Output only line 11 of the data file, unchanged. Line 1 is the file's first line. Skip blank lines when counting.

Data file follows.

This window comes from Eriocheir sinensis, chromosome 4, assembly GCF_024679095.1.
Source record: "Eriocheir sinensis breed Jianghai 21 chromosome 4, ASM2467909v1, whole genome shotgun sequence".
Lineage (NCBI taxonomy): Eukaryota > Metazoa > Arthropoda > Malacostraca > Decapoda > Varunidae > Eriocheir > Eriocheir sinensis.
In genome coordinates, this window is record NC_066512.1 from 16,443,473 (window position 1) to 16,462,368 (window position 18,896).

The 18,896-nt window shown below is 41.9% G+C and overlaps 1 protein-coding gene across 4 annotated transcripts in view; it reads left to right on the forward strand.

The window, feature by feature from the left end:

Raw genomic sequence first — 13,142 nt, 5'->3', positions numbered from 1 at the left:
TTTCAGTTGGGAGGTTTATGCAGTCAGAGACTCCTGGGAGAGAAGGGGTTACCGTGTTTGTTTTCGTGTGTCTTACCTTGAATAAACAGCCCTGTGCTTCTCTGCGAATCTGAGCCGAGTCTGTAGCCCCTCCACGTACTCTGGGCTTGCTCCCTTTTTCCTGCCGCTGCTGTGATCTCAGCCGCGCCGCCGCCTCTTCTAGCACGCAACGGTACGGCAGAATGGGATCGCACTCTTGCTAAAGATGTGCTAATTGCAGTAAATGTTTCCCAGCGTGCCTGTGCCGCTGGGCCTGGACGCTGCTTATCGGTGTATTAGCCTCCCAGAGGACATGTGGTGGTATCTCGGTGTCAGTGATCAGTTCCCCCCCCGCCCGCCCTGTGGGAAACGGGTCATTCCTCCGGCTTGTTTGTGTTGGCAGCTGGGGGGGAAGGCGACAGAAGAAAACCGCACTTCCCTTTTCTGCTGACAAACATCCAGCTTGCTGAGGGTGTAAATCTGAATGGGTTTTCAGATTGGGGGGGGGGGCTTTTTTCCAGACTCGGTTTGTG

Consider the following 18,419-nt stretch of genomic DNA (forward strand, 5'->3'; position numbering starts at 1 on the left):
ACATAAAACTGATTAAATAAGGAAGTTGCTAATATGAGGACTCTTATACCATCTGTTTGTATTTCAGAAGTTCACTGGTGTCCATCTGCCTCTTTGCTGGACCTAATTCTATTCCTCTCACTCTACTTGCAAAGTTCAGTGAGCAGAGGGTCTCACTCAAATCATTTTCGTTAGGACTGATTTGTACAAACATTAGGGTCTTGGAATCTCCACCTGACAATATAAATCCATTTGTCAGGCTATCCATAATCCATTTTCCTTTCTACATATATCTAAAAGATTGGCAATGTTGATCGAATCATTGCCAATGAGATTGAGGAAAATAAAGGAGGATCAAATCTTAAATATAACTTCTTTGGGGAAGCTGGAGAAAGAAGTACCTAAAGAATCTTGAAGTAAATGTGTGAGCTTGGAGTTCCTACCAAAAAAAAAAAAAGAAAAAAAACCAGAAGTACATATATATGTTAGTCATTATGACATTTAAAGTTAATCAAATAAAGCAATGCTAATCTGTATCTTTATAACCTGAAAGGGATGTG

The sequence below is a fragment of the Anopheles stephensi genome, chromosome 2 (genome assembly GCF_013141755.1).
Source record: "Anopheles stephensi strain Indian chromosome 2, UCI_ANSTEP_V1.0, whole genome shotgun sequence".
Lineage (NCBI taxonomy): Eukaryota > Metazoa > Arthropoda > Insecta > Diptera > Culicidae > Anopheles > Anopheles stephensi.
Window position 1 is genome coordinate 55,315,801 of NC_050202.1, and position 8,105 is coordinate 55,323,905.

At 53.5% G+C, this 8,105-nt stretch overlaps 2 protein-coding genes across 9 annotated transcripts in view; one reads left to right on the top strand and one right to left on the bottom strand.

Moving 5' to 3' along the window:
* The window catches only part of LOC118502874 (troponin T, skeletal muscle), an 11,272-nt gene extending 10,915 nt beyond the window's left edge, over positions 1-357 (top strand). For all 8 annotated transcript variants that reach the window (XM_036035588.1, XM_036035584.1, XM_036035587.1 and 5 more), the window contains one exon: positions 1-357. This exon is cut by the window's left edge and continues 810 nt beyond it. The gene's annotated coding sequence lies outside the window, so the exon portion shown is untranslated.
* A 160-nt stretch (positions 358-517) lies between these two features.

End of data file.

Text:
The sequence below is a fragment of the Anopheles stephensi genome, chromosome 2 (genome assembly GCF_013141755.1).